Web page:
Well, from what I read, only one store inadvertently sold three copies. The three people who bought the books were tracked down and offered an autographed copy of the book in exchange -- with a promise that they would not tell anyone what they had read. The embargo really worked.
Now, why am I writing about this embargo? Because you can play off the idea if you'd like. Here is a suggestion from Martin Foner, publisher of the Publishing Newsletter monthly email:
Note that the secrecy, keeping the books in boxes until a specific date and time, is simply another marketing tactic designed to create more and more hype. It didn’t hurt that a court in Canada had to issue an order to recover a dozen ‘pre-sold’ books. It also didn’t hurt that dozens of websites created huge lists of questions and possible resolutions to the various themes and sub themes of the series.
How can YOU take advantage of this kind of promotion? I have thought about it and have come up with this very much off the wall idea. When it works, send me a note about how you did it and your results:
Choose your title carefully. This will work one time and one time only, so make it a really interesting title, one that will have bestseller potential, or one whose subject would benefit from this odd approach.
Send a package to your reviewer/media/buyer lists with a notice printed on the manila outer envelope:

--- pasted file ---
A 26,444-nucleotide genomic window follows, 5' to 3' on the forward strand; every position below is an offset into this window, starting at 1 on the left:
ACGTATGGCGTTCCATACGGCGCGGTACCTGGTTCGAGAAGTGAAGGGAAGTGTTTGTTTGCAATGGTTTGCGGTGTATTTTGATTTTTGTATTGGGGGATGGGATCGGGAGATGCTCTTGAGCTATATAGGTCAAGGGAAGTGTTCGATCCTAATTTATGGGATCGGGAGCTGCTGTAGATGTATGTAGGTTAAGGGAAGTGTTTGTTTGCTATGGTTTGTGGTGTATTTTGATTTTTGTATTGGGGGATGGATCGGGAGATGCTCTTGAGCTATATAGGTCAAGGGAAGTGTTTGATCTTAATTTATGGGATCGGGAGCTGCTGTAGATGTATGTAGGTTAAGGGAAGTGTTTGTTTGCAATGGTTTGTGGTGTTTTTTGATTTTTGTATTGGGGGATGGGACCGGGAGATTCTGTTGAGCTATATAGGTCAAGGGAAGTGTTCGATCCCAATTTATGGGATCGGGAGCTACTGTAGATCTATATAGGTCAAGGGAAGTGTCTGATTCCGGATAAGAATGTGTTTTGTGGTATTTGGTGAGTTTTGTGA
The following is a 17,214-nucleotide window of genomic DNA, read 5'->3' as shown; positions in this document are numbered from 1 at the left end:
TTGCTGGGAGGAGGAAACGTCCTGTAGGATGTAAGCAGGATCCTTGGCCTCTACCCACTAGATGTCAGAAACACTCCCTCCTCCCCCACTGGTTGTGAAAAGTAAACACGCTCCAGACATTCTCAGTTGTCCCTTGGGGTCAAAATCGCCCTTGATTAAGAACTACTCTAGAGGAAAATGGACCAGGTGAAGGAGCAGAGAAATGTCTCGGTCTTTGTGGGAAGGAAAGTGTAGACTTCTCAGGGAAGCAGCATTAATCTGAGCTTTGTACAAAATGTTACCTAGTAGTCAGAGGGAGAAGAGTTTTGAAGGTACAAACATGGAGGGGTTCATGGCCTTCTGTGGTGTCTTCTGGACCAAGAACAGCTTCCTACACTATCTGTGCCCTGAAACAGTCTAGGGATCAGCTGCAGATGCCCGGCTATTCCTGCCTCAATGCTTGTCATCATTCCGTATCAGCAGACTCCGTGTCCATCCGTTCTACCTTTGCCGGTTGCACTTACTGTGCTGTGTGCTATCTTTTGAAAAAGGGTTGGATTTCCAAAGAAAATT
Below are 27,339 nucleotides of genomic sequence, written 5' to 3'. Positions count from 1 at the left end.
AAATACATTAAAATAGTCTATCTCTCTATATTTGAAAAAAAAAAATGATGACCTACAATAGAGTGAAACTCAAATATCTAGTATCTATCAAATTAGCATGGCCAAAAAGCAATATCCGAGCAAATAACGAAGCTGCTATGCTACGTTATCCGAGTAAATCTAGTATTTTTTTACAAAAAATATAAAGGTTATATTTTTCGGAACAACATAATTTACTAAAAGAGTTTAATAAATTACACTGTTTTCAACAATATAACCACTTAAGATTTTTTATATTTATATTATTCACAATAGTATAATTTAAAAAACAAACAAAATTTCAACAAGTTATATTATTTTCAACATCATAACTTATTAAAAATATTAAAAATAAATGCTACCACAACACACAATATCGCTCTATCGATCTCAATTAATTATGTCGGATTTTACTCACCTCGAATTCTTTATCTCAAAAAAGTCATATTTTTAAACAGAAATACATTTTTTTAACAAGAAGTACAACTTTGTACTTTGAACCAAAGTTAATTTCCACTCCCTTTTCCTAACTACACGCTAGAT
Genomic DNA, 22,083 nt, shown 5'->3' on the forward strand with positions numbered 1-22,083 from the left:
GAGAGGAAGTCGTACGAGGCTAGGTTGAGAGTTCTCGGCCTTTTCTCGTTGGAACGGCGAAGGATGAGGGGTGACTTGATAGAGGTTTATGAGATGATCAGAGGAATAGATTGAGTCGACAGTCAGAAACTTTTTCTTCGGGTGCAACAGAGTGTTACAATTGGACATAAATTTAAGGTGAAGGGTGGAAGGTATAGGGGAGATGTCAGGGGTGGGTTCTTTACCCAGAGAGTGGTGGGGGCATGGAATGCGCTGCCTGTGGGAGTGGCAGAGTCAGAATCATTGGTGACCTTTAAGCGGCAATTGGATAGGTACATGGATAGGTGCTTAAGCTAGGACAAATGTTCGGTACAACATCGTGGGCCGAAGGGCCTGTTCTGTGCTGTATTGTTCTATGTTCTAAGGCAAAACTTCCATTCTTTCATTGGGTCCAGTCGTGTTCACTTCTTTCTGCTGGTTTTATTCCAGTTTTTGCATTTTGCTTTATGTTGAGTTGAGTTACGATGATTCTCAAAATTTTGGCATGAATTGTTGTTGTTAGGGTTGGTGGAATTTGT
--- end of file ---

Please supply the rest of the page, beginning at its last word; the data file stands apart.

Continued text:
NEW BOOK FROM ABC PUBLISHERS. DO NOT OPEN THIS PACKAGE UNTIL (SET A DATE AT LEAST 30 DAYS AFTER THEY WOULD RECEIVE IT) OCTOBER 15.
IF YOU OPEN THIS PACKAGE BEFORE THE DATE, A MICROCHIP WILL TURN THE REVIEW COPY INTO A BLANK BOOK.
Of course, no one can resist such a challenge, and every person will simply rip open the envelope. Inside they will find your media materials, press release, and related info, all as normal. When it comes to the book, they will discover a blank covered, blank 32 page book, with a note clipped to the cover stating if they did (accidentally!) open the package prematurely and their book is blank, to call you/email you at…. and you’ll be glad to send them another copy of the book.
You might find this a juvenile way to do business, but it will open your eyes as to how many of your reviewers/media/buyers are actually opening your packages. And THAT is one very important piece of information for future campaigns. Notwithstanding, the buzz and response you’ll get for being creative will exceed the usual attention level your materials have been receiving in the past.
Yes, some people will actually ask you how the book turned into a blank book. Do not give away the secret. Just send them a new book and keep their name on a hot inquire list for the future.
There are two big advantages to trying this experiment once: 1. You might get more attention from reviewers. 2. You will get a better idea how many people open your packages. That's something worth knowing.
Now, before anyone accuses me of cheating and deception, please remember that I am passing along an idea from Martin Foner. If you have problems with this little fun, please email him at firstname.lastname@example.org.
I actually believe that you should have fun sometimes with your press releases and test variations, mailing packages, etc. You never know what will get through the gates at various media outlets. So experimentation is a vital part of your publicity arsenal. Have some fun with your publicity. Don't be shy. Ask stupid questions. Do stupid things. You won't know what really works until you try. Stop being so tied up by rules, mine or others. And, believe me, I have lots of rules. But I have fun, too.